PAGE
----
BUCKTOWN, Maryland — Long before visitors — from around the corner and world — began descending in early 2017 on the new Harriet Tubman Underground Railroad Visitor Center on Maryland’s Eastern Shore, activists and African-American parishioners of Bazzel United Methodist Church in Dorchester County’s Bucktown community first recognized the significance of Harriet Tubman with an annual celebration that started in the early 1960s.
Built in 1911, replacing an earlier wood frame church on the same property, Bazzel is partly secluded on three sides by trees in a quarter-acre lot with a grass driveway less than a mile down the road from the restored Bucktown Village Store. It was here Tubman visited as a child and suffered lifelong complications after being struck in the head.
In recent weeks a film crew touring Dorchester County to develop an updated promotional video for the visitor center contacted Jay Meredith, a respected community leader and proprietor of the Bucktown Store, to arrange a site visit to Bazzel. Meredith’s ancestors have been on the Eastern Shore since the 17th century. In the 1800s his family gave land which Bazzel is on, bordering the Brodess farm where Tubman was born as Araminta Ross around 1822, to faith leaders within the local African-American community.
Meredith, along with Tyrone Pinder, whose grandfather helped build the extant church, discovered a structure in dire need of preservation and quickly secured permission to cover the west roof with a tarp to prevent rainwater from seeping inside.
Upon the invitation of Morgan State University professor Dale Glenwood Green, chairman of the Maryland Commission on African-American History and Culture, Meredith, accompanied by noted Tubman scholar Pat Lewis, presented on the immediate need to stabilize Bazzel United Methodist Church earlier this month on the campus of the University of Maryland Eastern Shore.
“The condition of Bazzel church in historic Bucktown, Maryland, is an emergency on many levels,” said Green, a descendant of Alexander Wayman, 7th bishop of the African Methodist Episcopal Church. “The historic African-American church is where the first cultural institutions of African-American peoples on the Eastern Shore emerge and begin to flourish. We cannot begin to trace their existence, contributions and significance without examining the historic churches which are at the root of communal and organized life.”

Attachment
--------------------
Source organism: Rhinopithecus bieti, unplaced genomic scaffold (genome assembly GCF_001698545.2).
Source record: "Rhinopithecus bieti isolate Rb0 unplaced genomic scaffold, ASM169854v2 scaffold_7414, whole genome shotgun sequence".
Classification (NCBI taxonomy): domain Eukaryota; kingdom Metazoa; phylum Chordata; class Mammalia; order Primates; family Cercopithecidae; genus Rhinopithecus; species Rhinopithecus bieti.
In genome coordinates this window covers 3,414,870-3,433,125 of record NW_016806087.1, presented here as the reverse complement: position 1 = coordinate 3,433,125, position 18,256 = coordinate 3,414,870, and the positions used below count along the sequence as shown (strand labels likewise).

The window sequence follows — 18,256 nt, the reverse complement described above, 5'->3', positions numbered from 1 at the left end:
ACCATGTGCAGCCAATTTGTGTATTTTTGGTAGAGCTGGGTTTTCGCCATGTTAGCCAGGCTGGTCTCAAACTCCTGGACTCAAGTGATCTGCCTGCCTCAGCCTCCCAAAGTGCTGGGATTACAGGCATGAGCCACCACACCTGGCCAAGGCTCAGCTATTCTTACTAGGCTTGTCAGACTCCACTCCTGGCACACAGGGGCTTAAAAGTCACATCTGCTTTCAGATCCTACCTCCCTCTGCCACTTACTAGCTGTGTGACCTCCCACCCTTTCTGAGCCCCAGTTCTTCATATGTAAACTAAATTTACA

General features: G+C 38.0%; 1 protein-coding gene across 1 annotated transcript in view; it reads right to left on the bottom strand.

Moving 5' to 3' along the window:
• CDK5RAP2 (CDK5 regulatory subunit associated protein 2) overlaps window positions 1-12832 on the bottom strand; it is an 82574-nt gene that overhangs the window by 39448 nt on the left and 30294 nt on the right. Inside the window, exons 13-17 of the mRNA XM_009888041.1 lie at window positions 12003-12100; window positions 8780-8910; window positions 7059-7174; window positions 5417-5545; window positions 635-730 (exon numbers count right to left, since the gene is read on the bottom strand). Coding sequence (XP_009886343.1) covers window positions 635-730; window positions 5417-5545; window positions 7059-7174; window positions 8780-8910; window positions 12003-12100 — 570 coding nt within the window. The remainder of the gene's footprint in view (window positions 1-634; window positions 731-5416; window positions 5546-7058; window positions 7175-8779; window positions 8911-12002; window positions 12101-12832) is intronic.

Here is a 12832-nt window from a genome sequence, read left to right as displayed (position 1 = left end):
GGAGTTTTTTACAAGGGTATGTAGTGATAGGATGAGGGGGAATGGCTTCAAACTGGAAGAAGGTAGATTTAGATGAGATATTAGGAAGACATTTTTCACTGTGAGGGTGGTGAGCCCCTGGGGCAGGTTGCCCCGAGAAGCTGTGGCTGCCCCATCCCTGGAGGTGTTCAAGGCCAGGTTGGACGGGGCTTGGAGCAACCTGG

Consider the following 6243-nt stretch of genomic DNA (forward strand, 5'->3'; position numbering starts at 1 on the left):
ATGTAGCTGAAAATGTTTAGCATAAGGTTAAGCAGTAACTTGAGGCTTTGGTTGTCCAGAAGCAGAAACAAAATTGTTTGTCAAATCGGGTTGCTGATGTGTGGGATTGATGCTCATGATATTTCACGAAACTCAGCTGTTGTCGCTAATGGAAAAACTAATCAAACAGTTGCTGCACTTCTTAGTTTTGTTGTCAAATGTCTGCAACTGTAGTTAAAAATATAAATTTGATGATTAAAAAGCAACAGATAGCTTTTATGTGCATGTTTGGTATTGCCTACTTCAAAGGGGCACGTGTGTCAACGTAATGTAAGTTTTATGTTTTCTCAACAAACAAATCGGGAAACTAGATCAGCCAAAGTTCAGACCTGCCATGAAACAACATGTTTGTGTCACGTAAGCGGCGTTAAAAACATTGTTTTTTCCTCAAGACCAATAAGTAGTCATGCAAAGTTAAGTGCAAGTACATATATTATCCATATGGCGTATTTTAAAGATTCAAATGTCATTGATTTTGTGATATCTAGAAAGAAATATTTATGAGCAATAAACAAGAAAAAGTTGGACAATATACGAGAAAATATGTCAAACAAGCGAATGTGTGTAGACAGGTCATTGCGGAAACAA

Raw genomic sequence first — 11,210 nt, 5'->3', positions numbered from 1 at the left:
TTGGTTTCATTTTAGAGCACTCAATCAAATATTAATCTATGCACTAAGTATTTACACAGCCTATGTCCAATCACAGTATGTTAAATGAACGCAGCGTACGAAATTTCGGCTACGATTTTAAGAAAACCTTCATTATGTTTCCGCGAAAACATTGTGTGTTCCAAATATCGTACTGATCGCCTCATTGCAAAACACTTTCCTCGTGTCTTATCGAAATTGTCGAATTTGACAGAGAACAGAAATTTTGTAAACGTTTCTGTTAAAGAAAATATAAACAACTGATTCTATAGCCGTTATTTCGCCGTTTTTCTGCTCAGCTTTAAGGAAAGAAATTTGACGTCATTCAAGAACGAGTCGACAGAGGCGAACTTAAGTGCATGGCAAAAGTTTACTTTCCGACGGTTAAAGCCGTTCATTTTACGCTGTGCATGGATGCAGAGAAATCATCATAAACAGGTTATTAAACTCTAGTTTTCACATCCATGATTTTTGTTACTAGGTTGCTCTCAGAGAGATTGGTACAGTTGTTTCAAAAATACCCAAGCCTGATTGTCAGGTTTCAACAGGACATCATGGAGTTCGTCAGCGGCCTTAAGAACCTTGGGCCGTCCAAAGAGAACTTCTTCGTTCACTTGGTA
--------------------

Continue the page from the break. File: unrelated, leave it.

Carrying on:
Status of Bazzel Church United Methodist Church
Stewardship of Bazzel falls under the Peninsula-Delaware Conference of the United Methodist Church, according to Rev. Keith Cornish, who grew up attending camp meetings and special services at Bazzel and served as pastor for nearly two decades until three years ago when his sister, Rev. Roslyn Watts, assumed leadership of the “charge.” Within rural communities, pastors have “charges,” which may include as many as a half-dozen small churches.
As Bazzel’s parishioners aged, the congregation began to shift to nearby churches. Bazzel was subsequently granted “limited service” status, according to Rev. Cornish, requiring two services to be held each year. Outside of funerals, an annual Harriet Tubman celebration and reunions, the church became inactive and fell into disuse. In recent years trustees have used a nearby church to raise funds to support the landscape maintenance. Pinder, whose family is well-known in the community and namesake for “Pindertown,” has informally served as caretaker of the grounds of Bazzel, as well as maintaining the African-American cemetery at Scott’s Chapel down the road.